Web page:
The leathery, dark green leaves of this small Mediterranean tree symbolized success to the ancient Greeks and Romans, who wove its branches into crowns to honor scholars, poets, generals, and Olympic victors. Derived from the Latin laus, meaning “praise,” Laurus nobilis is still used to signify victory or achievement. Herbalists of the past used bay leaves and berries to treat various conditions — including hysteria, flatulence, and colic. Today, bay is most valued in the kitchen.
Common Names: Bay, Bay Laurel, Grecian Laurel, Sweet Bay, True Bay
Description: Dense pyramid-shaped evergreen shrub or tree, up to 50 feet tall; shiny, dark green, leathery leaves up to 3 inches long; umbels of inconspicuous flowers; dark purple berries
Hardiness: To Zone 8
Parts Used: Leaves
Range/Habitat: Native to the Mediterranean region and Asia Minor; widely cultivated
Dried bay leaves are very popular in French, Spanish, and Creole cuisine and are used to flavor poultry, stews, vegetables, and meat dishes. Bay is an ingredient in bouquet garni, a group of herbs (usually parsley, thyme, and bay) tied together or placed in a cheesecloth bag and used to flavor soups. Always remove bay leaves before eating; they have very sharp edges and, if swallowed, can injure your throat.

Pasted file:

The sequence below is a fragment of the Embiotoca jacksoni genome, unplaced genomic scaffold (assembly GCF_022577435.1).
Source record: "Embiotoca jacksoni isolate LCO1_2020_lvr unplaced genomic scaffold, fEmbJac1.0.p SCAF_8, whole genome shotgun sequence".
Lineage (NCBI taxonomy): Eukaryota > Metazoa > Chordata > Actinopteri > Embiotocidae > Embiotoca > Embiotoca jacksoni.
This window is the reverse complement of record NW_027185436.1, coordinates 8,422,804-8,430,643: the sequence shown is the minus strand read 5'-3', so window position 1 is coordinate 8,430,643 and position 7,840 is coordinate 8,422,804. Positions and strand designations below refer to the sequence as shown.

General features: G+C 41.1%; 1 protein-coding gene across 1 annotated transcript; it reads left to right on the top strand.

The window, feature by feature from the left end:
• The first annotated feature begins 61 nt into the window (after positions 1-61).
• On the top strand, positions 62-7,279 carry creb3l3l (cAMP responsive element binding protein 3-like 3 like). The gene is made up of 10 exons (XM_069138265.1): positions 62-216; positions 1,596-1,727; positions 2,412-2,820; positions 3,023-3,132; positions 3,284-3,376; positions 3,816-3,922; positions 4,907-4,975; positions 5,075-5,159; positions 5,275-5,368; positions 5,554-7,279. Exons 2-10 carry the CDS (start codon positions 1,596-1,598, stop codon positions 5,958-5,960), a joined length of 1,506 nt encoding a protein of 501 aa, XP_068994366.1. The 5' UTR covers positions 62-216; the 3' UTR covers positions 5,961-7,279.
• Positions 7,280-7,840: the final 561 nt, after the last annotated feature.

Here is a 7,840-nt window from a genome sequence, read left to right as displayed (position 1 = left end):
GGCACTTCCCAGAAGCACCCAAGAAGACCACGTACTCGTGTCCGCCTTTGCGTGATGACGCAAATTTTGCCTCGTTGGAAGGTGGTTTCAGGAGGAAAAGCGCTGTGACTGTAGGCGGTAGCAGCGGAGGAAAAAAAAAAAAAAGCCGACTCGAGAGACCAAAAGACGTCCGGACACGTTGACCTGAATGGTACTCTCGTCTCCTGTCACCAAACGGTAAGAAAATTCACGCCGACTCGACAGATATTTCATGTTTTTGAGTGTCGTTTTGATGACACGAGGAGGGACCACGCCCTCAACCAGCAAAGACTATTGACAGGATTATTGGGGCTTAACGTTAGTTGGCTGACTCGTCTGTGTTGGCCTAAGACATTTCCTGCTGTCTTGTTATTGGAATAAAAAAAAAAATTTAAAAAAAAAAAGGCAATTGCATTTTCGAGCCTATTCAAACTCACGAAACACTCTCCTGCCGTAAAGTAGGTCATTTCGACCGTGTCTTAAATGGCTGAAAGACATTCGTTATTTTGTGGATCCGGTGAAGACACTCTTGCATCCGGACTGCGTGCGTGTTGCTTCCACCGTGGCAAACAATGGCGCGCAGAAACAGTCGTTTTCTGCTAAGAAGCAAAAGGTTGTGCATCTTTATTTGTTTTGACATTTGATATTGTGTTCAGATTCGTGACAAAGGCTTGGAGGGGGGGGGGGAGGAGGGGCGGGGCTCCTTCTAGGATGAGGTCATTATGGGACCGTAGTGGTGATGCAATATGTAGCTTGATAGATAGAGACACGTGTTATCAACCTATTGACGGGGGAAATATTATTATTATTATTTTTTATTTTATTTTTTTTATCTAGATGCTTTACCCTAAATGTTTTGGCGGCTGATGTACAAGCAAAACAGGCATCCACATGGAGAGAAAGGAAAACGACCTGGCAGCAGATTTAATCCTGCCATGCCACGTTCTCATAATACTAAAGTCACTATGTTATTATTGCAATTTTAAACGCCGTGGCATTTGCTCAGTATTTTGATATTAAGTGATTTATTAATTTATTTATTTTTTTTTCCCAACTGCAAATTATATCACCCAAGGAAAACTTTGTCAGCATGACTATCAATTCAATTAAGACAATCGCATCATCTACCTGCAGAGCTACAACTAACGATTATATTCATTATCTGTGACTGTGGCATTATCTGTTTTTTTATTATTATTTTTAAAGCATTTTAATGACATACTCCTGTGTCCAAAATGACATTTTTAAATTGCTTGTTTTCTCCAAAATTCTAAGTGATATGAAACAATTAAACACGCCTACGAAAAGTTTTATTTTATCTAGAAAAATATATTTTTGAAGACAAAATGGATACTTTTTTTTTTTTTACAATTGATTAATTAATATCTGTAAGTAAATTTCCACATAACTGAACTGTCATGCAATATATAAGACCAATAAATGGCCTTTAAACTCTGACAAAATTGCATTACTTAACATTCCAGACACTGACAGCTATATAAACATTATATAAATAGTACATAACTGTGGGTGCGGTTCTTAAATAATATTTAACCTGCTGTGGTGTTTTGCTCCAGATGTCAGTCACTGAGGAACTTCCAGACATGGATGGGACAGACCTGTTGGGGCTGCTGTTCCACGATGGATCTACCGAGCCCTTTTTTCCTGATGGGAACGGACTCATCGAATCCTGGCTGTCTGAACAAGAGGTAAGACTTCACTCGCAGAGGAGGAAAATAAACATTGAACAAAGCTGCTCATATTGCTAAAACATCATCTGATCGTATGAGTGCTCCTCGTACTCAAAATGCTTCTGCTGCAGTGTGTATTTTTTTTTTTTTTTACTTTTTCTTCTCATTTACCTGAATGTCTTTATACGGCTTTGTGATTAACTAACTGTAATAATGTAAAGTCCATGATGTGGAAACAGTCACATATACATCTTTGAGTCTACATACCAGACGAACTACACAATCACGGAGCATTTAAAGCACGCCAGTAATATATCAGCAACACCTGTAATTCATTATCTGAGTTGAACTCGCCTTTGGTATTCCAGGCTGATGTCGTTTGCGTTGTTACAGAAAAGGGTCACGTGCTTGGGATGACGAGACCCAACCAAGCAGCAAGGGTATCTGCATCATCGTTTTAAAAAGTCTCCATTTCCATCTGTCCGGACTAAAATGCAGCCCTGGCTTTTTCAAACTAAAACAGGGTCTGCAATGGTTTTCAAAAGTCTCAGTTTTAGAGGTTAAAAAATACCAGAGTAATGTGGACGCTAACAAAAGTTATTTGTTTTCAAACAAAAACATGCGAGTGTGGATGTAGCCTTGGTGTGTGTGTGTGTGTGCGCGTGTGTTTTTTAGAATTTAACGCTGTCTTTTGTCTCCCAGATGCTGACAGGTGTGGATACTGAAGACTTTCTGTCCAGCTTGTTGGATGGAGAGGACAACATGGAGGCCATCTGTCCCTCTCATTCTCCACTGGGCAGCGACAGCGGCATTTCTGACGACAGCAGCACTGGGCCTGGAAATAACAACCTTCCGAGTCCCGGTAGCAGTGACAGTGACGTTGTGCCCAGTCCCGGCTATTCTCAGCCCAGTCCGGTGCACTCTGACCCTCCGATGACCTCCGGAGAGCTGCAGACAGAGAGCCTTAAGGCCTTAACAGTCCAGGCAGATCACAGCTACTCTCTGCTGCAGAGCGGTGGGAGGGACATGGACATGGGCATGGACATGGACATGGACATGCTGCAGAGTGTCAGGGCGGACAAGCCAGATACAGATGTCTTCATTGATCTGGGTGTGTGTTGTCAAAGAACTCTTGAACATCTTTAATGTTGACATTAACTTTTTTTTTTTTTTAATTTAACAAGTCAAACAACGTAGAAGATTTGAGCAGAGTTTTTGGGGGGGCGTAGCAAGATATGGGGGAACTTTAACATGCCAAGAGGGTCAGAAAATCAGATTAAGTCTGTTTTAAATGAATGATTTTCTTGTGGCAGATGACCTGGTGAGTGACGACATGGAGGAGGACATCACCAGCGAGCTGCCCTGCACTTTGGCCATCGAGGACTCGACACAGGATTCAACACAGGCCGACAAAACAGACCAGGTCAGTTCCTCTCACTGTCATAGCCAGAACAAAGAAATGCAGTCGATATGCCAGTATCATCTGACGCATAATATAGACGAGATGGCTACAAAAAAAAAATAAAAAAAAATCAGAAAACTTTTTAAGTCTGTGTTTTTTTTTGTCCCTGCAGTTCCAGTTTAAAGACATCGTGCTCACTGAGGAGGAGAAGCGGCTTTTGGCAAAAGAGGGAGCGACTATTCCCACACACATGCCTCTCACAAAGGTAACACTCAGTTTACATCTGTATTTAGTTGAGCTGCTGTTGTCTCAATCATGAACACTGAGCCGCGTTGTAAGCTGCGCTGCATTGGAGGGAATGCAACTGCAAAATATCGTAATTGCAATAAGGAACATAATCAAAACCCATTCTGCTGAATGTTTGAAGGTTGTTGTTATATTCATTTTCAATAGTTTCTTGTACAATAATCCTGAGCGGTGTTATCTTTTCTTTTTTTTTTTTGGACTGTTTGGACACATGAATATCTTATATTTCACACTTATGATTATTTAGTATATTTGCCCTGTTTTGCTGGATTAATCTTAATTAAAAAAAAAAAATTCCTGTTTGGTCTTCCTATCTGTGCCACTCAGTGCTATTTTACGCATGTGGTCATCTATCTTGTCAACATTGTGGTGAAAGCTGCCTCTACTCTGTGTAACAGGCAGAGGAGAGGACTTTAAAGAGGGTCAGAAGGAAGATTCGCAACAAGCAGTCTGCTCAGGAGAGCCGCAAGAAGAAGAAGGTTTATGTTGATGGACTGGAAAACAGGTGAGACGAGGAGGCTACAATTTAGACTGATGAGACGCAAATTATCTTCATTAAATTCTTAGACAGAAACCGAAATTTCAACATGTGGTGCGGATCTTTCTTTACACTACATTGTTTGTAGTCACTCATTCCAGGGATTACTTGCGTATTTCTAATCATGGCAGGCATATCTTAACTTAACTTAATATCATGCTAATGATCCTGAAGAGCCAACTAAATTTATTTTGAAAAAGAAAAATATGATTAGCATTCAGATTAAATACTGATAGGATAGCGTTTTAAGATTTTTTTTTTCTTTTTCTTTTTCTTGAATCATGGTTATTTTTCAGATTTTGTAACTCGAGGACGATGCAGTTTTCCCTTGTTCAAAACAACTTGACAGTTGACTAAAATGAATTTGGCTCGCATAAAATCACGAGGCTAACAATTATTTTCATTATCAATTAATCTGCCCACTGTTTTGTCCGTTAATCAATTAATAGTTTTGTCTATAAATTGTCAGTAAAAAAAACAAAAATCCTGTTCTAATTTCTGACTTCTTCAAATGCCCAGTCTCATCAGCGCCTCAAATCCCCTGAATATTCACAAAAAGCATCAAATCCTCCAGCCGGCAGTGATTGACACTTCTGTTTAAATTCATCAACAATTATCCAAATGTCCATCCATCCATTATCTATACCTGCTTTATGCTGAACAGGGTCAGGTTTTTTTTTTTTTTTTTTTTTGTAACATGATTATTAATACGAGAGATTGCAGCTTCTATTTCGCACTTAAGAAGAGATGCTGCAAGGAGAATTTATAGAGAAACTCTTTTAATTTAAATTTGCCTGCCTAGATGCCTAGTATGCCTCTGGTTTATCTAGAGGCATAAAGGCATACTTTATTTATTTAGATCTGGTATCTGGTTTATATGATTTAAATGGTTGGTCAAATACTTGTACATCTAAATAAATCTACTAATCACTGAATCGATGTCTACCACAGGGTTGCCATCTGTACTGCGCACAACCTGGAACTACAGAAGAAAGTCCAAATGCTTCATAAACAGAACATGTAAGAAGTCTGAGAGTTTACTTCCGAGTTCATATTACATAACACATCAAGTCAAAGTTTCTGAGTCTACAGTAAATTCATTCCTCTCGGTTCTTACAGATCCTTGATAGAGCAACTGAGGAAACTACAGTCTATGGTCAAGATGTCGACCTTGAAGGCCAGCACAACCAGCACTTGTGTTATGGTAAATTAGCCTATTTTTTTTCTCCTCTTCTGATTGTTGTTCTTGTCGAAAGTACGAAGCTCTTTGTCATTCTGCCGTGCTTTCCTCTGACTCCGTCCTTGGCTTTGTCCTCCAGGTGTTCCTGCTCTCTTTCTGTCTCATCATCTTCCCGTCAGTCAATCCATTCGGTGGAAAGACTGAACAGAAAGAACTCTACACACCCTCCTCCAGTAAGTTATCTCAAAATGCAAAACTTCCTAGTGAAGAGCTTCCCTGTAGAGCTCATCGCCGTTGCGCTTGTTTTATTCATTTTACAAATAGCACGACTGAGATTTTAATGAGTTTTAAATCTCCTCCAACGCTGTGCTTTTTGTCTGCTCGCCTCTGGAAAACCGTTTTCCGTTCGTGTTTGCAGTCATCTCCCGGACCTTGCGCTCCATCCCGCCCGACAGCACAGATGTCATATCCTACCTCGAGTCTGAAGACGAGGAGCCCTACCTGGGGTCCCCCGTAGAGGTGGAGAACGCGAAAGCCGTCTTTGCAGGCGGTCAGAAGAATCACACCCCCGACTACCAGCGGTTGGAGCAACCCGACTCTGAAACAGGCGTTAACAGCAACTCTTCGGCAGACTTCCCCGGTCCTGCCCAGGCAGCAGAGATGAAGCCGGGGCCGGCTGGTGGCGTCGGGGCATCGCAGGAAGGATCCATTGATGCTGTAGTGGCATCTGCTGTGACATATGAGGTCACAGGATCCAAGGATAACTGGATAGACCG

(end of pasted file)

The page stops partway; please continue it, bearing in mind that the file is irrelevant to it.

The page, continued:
Though bay is primarily a culinary herb, it is also used as a digestive tonic to stimulate appetite, increase the secretion of digestive juices, and settle your stomach. When used in cooking, bay leaves help break down foods, especially meats, making digestion easier. Liniments and salves containing essential oil of bay can be used externally to ease arthritis pain, sprains, and bruises.
Caution: Essential oil of bay may irritate the skin of sensitive individuals and should be applied only in dilute (approximately 2 percent) concentrations.
An infusion of bay leaves can be added to bathwater. The fatty oil extracted from the fruits is used in some skin-care products, shampoos, and soaps.
How to grow it
Bay is an ideal container plant and can be easily pruned and maintained at a mature height of about 5 feet. Provide well-drained soil and full sun or partial shade, and shelter the plant from cold and frost. Propagate by taking semiripe cuttings, and plant them in fall. Bay leaves can be collected year-round and dried for future use. Flatten the drying leaves with a board or other object to prevent curling. Store them in an airtight container in a dark location.